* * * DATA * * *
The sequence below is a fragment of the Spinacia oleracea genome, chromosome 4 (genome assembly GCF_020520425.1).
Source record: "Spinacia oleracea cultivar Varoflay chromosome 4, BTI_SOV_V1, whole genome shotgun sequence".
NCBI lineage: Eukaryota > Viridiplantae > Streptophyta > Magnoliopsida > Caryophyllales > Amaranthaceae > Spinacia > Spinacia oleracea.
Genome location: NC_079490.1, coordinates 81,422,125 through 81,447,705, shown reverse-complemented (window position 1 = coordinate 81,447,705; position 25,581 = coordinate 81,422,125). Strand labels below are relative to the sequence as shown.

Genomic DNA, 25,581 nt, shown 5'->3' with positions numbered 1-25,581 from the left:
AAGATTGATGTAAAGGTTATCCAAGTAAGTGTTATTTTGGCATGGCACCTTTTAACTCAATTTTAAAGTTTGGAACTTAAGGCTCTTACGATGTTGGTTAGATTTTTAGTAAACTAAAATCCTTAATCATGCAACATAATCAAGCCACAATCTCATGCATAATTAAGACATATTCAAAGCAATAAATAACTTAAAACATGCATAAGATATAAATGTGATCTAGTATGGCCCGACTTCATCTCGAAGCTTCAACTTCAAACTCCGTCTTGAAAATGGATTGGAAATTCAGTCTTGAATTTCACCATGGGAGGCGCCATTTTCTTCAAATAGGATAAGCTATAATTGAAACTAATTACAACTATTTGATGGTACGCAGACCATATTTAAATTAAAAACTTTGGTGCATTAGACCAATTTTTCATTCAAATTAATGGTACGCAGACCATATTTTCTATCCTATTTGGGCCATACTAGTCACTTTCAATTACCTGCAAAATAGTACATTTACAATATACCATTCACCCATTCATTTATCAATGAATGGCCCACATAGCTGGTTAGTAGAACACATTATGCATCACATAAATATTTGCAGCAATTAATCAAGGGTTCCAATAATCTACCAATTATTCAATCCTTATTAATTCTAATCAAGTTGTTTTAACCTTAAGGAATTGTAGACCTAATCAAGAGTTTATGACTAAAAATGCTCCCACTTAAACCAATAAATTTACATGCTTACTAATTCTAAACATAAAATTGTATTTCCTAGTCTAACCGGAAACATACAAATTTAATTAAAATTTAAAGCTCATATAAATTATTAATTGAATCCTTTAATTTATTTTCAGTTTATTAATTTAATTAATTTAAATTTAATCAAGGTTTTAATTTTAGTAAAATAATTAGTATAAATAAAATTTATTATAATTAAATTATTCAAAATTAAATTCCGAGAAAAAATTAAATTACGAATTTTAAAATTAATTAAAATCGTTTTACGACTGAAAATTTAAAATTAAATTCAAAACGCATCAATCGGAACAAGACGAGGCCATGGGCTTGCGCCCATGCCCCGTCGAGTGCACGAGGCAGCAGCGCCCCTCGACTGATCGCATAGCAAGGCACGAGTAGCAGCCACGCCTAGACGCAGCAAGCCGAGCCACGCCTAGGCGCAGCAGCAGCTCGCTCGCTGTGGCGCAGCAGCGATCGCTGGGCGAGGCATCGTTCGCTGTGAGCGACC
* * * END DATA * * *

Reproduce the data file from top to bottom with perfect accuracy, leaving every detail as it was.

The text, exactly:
The sequence below is a fragment of the Spinacia oleracea genome, chromosome 4 (genome assembly GCF_020520425.1).
Source record: "Spinacia oleracea cultivar Varoflay chromosome 4, BTI_SOV_V1, whole genome shotgun sequence".
NCBI lineage: Eukaryota > Viridiplantae > Streptophyta > Magnoliopsida > Caryophyllales > Amaranthaceae > Spinacia > Spinacia oleracea.
Genome location: NC_079490.1, coordinates 81,422,125 through 81,447,705, shown reverse-complemented (window position 1 = coordinate 81,447,705; position 25,581 = coordinate 81,422,125). Strand labels below are relative to the sequence as shown.

Genomic DNA, 25,581 nt, shown 5'->3' with positions numbered 1-25,581 from the left:
AAGATTGATGTAAAGGTTATCCAAGTAAGTGTTATTTTGGCATGGCACCTTTTAACTCAATTTTAAAGTTTGGAACTTAAGGCTCTTACGATGTTGGTTAGATTTTTAGTAAACTAAAATCCTTAATCATGCAACATAATCAAGCCACAATCTCATGCATAATTAAGACATATTCAAAGCAATAAATAACTTAAAACATGCATAAGATATAAATGTGATCTAGTATGGCCCGACTTCATCTCGAAGCTTCAACTTCAAACTCCGTCTTGAAAATGGATTGGAAATTCAGTCTTGAATTTCACCATGGGAGGCGCCATTTTCTTCAAATAGGATAAGCTATAATTGAAACTAATTACAACTATTTGATGGTACGCAGACCATATTTAAATTAAAAACTTTGGTGCATTAGACCAATTTTTCATTCAAATTAATGGTACGCAGACCATATTTTCTATCCTATTTGGGCCATACTAGTCACTTTCAATTACCTGCAAAATAGTACATTTACAATATACCATTCACCCATTCATTTATCAATGAATGGCCCACATAGCTGGTTAGTAGAACACATTATGCATCACATAAATATTTGCAGCAATTAATCAAGGGTTCCAATAATCTACCAATTATTCAATCCTTATTAATTCTAATCAAGTTGTTTTAACCTTAAGGAATTGTAGACCTAATCAAGAGTTTATGACTAAAAATGCTCCCACTTAAACCAATAAATTTACATGCTTACTAATTCTAAACATAAAATTGTATTTCCTAGTCTAACCGGAAACATACAAATTTAATTAAAATTTAAAGCTCATATAAATTATTAATTGAATCCTTTAATTTATTTTCAGTTTATTAATTTAATTAATTTAAATTTAATCAAGGTTTTAATTTTAGTAAAATAATTAGTATAAATAAAATTTATTATAATTAAATTATTCAAAATTAAATTCCGAGAAAAAATTAAATTACGAATTTTAAAATTAATTAAAATCGTTTTACGACTGAAAATTTAAAATTAAATTCAAAACGCATCAATCGGAACAAGACGAGGCCATGGGCTTGCGCCCATGCCCCGTCGAGTGCACGAGGCAGCAGCGCCCCTCGACTGATCGCATAGCAAGGCACGAGTAGCAGCCACGCCTAGACGCAGCAAGCCGAGCCACGCCTAGGCGCAGCAGCAGCTCGCTCGCTGTGGCGCAGCAGCGATCGCTGGGCGAGGCATCGTTCGCTGTGAGCGACC